[pic][pic][pic][pic][pic][pic][pic][pic][pic][pic][pic][pic][pic][pic][pic]

Similar Documents

Free Essay

Carl Jung

...[pic] CARL JUNG   1875 - 1961   Dr. C. George Boeree   [pic] Anyone who wants to know the human psyche will learn next to nothing from experimental psychology.  He would be better advised to abandon exact science, put away his scholar's gown, bid farewell to his study, and wander with human heart throught the world.  There in the horrors of prisons, lunatic asylums and hospitals, in drab suburban pubs, in brothels and gambling-hells, in the salons of the elegant, the Stock Exchanges, socialist meetings, churches, revivalist gatherings and ecstatic sects, through love and hate, through the experience of passion in every form in his own body, he would reap richer stores of knowledge than text-books a foot thick could give him, and he will know how to doctor the sick with a real knowledge of the human soul. -- Carl Jung Freud said that the goal of therapy was to make the unconscious conscious. He certainly made that the goal of his work as a theorist. And yet he makes the unconscious sound very unpleasant, to say the least: It is a cauldron of seething desires, a bottomless pit of perverse and incestuous cravings, a burial ground for frightening experiences which nevertheless come back to haunt us. Frankly, it doesn't sound like anything I'd like to make conscious! A younger colleague of his, Carl Jung, was to make the exploration of this "inner space" his life's work. He went equipped with a background in Freudian theory, of course, and with an apparently......

Words: 7916 - Pages: 32

Premium Essay

Carl Jung Symbol

...Savinja Gurung Mrs. Cheatham English 100 Feb 10, 2015 Critical Analysis of Carl Jung’s “The Importance of Dreams” Jung, one of the most important and most complex psychological theorist of all time, holds the belief that dreams are symbols of human unconsciousness. He finds the very intimate relationship between symbol, unconsciousness and dreams. In his essay “ The Importance of Dreams”, Jung describes that man produces symbols unconsciously and spontaneously, in the forms of dreams. He says that dreams are outlet of unconsciousness. He describes that how human incompetence to define and inability to explain certain things which is beyond human reasoning always expressed using different varieties of symbols such as natural symbols, cultural symbols and religious symbols. Jung’s idea is valid because things beyond the range of human understanding stores unconsciously without our conscious knowledge in human psyche which is revealed to us in a dream as a symbolic image. Jung believes that human unconsciousness exists and it expresses itself through our dreams using symbolic language. He asserts that “whoever denies the existence of the unconsciousness is in fact assuming that our present knowledge of the psyche is total. And this belief is clearly just as false as the assumption that we know all there is to be known about the natural universe” (192). Jung is right here because human race doesn’t know all about the natural universe. Human psyche is......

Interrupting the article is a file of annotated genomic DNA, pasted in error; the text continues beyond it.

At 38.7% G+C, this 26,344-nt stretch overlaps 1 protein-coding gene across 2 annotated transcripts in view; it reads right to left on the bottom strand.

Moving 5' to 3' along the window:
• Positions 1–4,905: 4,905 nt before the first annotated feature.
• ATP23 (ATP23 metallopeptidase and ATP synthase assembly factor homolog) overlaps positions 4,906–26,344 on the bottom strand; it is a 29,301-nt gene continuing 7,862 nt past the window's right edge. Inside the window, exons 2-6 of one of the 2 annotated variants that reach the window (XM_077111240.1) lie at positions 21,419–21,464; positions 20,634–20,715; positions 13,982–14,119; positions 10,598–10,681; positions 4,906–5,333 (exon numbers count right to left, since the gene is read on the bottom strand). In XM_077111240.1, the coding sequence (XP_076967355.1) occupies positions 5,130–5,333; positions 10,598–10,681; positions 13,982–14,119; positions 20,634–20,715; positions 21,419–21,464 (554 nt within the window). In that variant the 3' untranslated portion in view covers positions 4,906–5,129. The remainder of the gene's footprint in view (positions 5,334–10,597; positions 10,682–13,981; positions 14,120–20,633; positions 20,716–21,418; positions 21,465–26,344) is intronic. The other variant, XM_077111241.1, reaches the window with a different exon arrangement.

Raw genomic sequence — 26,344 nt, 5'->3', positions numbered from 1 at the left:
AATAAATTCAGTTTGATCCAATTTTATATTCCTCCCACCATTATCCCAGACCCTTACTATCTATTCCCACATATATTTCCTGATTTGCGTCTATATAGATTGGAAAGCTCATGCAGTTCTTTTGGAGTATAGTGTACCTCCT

Words: 1170 - Pages: 5

Premium Essay

Carl Jung and Sigmund Freud

...Carl Jung and Sigmund Freud Introduction Carl Jung (1875-1961) and Sigmund Freud (1856-1939) were two individuals whose theories on human personality would completely affect the way that people viewed the human mind. Carl Gustav was a practicing psychotherapist while Sigmund Freud created the discipline of psychoanalysis. The two men had seemingly identical beliefs about human behavior, but also had contrasting beliefs about concepts such as the ego, the psyche, and the state of unconsciousness. Carl Jung and Sigmund Freud’s Theories Sigmund Freud’s beliefs about personality were based on past experiences in an individual’s childhood. Freud stated that all human beings had three personality levels. These were the ego, the id, and the superego. The level of the id is the one that houses a person’s primitive drives and supports the enactment of decisions that are purely based on pleasure. The id’s objective is to avoid pain at all costs and only seek pleasurable sensations. The ego, on the other hand, identifies the significance of reality and makes decisions based on concepts such as judgment, perception recognition, and memory. The last level, the superego, is dedicated to seeking perfection (Reber, 2006). This level houses the individual’s accepted social morals and ideals in the conscience. Jung had different views about the different mental levels in the conscious mind. Instead of the ego, id, and superego, Jung perceived the human thought process as constituting......